When Israel declared war against these countries in 1967, an older image of antisemitism, that the Jews were full of revenge and hatred, began to seep into the language of “anti-zionists.” Then came the Yom Kippur war (Ramadan war) in 1973. [Short History of Palestine]
By November 1975, the United Nations voted to single out Jewish nationhood as the only crime among all forms of nationalism. They established a committee on the “Exercise of the Inalienable Rights of the Palestinian People” or CEIRPP.
Since then, the UN’s actions pan the Arab propaganda supported by mainstream media.
Russia’s role in end-times prophecy
Even though the Soviet Union supported the creation of Israel in 1948, it quickly turned against it because of an antisemitic campaign during Stalin’s final years. It contributed to a great deal of tension between the two countries.
After Stalin died in 1953, his successors began reassessing Soviet foreign policy. One of the thrusts was to develop close relations with certain Arab countries, including Egypt and Syria.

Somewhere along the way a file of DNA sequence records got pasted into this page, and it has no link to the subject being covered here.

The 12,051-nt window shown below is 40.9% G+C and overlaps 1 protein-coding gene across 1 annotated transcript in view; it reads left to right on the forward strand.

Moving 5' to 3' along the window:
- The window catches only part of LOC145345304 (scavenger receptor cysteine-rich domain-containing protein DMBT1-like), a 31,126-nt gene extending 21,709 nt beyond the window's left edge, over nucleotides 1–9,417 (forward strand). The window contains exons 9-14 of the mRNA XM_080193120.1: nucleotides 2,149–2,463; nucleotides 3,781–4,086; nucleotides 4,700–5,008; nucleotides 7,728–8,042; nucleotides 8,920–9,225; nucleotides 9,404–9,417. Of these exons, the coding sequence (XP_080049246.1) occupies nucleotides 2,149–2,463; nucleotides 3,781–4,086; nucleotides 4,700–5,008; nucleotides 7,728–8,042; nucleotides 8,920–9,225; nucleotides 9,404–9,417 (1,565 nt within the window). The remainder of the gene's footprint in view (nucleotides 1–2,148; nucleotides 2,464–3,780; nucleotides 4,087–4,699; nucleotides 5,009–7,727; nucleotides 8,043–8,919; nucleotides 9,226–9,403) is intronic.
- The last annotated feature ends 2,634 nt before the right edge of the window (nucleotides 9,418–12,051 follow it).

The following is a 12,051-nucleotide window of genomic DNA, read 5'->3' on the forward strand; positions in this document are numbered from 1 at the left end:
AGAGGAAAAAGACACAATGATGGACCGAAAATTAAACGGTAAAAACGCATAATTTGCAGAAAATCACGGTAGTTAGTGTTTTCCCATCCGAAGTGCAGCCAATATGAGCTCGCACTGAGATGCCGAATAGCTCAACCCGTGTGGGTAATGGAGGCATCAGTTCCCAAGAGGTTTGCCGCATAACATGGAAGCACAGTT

These Arab nations are known enemies of Israel: They want to eradicate them from the map. One can only conclude what the future holds as Russia maintains its growing rapport with the Arabs while the United States remains to be an Israel ally.
5. Antisemitism today
Today, Jews are seen as “land grabbers.” The war victories that allowed them to reclaim adjacent lands were considered Israeli aggression.
Consistently, far-left liberal politicians disregard the Hebrew Bible as a historical document. They were blindsided by prejudice, many discount archeological evidence that supports Israel’s right to reclaim their land.
The word “antisemitic” surfaced in Germany in 1879 instead of saying Judenhass or “Jew-hatred.” Rooted in envy, prejudice, and racism, hatred for God’s chosen people continues.
In 1998, Palestinian Authority President Yasser Arafat declared May 15 as Nakba Day or “Disaster Day.” It’s meant to commemorate the displacement of hundreds of thousands of persons as a result of establishing a Jewish state in 1948, granted by the League of Nations.
In 2022, the United Nations adopted the resolution commemorating the 75th anniversary of the Nakba next year—that perpetuates hatred against the Jewish people.
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Simplified history of the Israel-Palestinian war.
Rebuilding update of the Third Temple.
Timeline of Israel’s history.